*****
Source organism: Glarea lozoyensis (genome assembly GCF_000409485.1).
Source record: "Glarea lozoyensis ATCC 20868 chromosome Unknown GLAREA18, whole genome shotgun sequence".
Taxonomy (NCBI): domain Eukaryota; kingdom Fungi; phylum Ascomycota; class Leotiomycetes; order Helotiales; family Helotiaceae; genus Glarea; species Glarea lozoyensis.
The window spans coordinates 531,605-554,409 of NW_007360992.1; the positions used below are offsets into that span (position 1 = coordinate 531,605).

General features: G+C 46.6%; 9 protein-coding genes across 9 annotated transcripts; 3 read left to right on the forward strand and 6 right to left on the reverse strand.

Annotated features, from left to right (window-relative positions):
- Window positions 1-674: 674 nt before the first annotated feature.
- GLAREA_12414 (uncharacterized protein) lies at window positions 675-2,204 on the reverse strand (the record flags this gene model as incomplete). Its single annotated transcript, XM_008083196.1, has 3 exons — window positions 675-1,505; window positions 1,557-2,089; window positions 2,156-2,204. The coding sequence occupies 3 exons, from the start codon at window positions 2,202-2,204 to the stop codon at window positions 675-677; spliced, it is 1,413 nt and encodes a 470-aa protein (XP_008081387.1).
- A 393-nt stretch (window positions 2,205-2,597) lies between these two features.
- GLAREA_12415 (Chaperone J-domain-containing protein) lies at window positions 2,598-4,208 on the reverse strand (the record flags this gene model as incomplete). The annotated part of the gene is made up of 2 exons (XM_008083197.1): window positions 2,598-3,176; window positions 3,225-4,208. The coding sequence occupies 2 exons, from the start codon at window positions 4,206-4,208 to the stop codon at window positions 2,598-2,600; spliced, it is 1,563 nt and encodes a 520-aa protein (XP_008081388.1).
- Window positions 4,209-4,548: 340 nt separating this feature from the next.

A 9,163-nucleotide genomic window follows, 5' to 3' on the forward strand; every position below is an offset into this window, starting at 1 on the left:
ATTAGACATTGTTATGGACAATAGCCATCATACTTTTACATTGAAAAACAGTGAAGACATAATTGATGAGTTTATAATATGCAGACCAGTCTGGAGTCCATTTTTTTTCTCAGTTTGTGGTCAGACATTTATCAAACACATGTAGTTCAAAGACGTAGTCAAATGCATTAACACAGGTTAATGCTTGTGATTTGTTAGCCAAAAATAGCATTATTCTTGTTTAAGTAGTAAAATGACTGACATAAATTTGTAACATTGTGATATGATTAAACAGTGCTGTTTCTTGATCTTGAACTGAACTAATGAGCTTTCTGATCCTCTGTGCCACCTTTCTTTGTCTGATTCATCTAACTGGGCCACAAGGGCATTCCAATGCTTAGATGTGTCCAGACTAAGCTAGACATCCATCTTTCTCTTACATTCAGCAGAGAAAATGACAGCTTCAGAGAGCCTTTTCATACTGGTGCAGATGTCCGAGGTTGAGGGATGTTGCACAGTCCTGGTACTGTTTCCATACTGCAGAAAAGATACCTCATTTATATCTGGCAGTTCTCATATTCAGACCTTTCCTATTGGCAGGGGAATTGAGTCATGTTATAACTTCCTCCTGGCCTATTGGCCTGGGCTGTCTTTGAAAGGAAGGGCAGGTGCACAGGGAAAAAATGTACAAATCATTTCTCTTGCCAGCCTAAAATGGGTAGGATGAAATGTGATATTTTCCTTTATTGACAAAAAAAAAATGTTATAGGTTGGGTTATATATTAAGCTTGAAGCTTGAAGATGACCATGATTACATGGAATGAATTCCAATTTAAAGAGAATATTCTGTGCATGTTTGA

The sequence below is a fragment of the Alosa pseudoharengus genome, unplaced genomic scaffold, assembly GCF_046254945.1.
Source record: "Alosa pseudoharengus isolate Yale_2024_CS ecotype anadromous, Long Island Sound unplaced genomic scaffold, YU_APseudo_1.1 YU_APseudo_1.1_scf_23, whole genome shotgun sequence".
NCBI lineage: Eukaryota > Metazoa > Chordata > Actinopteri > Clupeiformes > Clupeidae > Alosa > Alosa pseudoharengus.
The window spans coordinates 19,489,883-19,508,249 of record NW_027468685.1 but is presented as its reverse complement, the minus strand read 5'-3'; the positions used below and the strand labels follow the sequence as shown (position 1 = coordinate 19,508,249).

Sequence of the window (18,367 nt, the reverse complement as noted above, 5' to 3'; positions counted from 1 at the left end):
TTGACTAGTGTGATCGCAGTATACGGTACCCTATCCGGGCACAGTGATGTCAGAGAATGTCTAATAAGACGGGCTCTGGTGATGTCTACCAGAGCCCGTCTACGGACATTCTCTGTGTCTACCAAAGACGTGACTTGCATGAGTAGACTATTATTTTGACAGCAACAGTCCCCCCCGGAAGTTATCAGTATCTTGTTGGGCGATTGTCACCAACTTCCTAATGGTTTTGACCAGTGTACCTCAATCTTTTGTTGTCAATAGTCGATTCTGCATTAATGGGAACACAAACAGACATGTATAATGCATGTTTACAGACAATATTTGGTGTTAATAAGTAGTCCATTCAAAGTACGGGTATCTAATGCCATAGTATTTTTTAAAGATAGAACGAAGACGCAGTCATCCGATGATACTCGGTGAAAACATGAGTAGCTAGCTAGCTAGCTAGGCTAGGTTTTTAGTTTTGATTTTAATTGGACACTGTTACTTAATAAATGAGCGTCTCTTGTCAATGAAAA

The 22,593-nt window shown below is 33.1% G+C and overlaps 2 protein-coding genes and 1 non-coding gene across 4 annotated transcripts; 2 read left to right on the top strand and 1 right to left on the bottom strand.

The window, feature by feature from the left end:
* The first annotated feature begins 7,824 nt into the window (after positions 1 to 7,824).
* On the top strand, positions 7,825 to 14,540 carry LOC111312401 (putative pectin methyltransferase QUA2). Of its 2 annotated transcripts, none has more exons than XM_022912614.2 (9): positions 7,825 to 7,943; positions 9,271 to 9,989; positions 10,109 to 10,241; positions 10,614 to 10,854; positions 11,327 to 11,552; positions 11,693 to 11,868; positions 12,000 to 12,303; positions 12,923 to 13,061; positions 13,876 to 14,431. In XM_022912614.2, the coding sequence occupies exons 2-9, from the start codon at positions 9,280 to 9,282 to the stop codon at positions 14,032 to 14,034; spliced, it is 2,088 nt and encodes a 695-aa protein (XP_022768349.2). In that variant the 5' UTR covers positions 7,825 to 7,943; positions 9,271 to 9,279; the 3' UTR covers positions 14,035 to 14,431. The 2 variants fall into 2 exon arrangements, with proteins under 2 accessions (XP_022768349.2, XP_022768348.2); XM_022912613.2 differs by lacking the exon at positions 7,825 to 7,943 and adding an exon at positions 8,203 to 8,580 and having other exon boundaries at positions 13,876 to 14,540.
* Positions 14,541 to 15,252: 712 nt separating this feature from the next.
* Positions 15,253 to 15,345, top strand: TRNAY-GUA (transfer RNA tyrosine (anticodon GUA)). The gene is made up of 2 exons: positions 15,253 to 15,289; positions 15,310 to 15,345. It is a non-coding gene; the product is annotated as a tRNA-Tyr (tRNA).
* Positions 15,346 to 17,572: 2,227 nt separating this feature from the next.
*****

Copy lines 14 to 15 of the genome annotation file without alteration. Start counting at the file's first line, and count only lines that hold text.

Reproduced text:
The sequence below is a fragment of the Alosa pseudoharengus genome, unplaced genomic scaffold, assembly GCF_046254945.1.
Source record: "Alosa pseudoharengus isolate Yale_2024_CS ecotype anadromous, Long Island Sound unplaced genomic scaffold, YU_APseudo_1.1 YU_APseudo_1.1_scf_23, whole genome shotgun sequence".